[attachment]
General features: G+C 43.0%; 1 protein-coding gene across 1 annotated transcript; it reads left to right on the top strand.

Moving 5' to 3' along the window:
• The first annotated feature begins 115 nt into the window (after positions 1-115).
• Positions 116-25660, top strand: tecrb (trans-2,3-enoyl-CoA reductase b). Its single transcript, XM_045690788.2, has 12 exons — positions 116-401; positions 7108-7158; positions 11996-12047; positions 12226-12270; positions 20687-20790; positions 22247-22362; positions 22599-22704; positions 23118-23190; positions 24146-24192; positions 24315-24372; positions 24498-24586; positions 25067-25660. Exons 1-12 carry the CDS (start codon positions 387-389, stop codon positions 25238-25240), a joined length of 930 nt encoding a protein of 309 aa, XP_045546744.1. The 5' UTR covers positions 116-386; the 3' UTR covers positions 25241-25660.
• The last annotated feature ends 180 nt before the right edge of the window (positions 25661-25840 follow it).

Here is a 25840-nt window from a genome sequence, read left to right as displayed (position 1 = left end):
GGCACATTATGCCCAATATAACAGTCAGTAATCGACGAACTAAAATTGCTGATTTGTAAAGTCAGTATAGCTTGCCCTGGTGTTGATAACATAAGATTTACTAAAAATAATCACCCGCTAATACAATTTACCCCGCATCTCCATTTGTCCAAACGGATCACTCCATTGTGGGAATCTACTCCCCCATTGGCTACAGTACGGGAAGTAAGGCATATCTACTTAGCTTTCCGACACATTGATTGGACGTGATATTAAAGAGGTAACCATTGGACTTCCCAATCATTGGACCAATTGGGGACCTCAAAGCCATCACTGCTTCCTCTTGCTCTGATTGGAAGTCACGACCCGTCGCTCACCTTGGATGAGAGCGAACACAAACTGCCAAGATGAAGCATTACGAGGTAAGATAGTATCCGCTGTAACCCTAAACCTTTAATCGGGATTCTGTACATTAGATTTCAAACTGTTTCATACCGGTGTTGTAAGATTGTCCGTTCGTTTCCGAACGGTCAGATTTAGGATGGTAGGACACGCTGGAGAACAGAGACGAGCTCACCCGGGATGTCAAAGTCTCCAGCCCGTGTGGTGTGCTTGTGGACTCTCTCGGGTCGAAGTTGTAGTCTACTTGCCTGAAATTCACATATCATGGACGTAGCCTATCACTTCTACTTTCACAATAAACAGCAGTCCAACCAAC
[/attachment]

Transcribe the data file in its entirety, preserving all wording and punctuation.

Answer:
General features: G+C 43.0%; 1 protein-coding gene across 1 annotated transcript; it reads left to right on the top strand.

Moving 5' to 3' along the window:
• The first annotated feature begins 115 nt into the window (after positions 1-115).
• Positions 116-25660, top strand: tecrb (trans-2,3-enoyl-CoA reductase b). Its single transcript, XM_045690788.2, has 12 exons — positions 116-401; positions 7108-7158; positions 11996-12047; positions 12226-12270; positions 20687-20790; positions 22247-22362; positions 22599-22704; positions 23118-23190; positions 24146-24192; positions 24315-24372; positions 24498-24586; positions 25067-25660. Exons 1-12 carry the CDS (start codon positions 387-389, stop codon positions 25238-25240), a joined length of 930 nt encoding a protein of 309 aa, XP_045546744.1. The 5' UTR covers positions 116-386; the 3' UTR covers positions 25241-25660.
• The last annotated feature ends 180 nt before the right edge of the window (positions 25661-25840 follow it).

Here is a 25840-nt window from a genome sequence, read left to right as displayed (position 1 = left end):
GGCACATTATGCCCAATATAACAGTCAGTAATCGACGAACTAAAATTGCTGATTTGTAAAGTCAGTATAGCTTGCCCTGGTGTTGATAACATAAGATTTACTAAAAATAATCACCCGCTAATACAATTTACCCCGCATCTCCATTTGTCCAAACGGATCACTCCATTGTGGGAATCTACTCCCCCATTGGCTACAGTACGGGAAGTAAGGCATATCTACTTAGCTTTCCGACACATTGATTGGACGTGATATTAAAGAGGTAACCATTGGACTTCCCAATCATTGGACCAATTGGGGACCTCAAAGCCATCACTGCTTCCTCTTGCTCTGATTGGAAGTCACGACCCGTCGCTCACCTTGGATGAGAGCGAACACAAACTGCCAAGATGAAGCATTACGAGGTAAGATAGTATCCGCTGTAACCCTAAACCTTTAATCGGGATTCTGTACATTAGATTTCAAACTGTTTCATACCGGTGTTGTAAGATTGTCCGTTCGTTTCCGAACGGTCAGATTTAGGATGGTAGGACACGCTGGAGAACAGAGACGAGCTCACCCGGGATGTCAAAGTCTCCAGCCCGTGTGGTGTGCTTGTGGACTCTCTCGGGTCGAAGTTGTAGTCTACTTGCCTGAAATTCACATATCATGGACGTAGCCTATCACTTCTACTTTCACAATAAACAGCAGTCCAACCAAC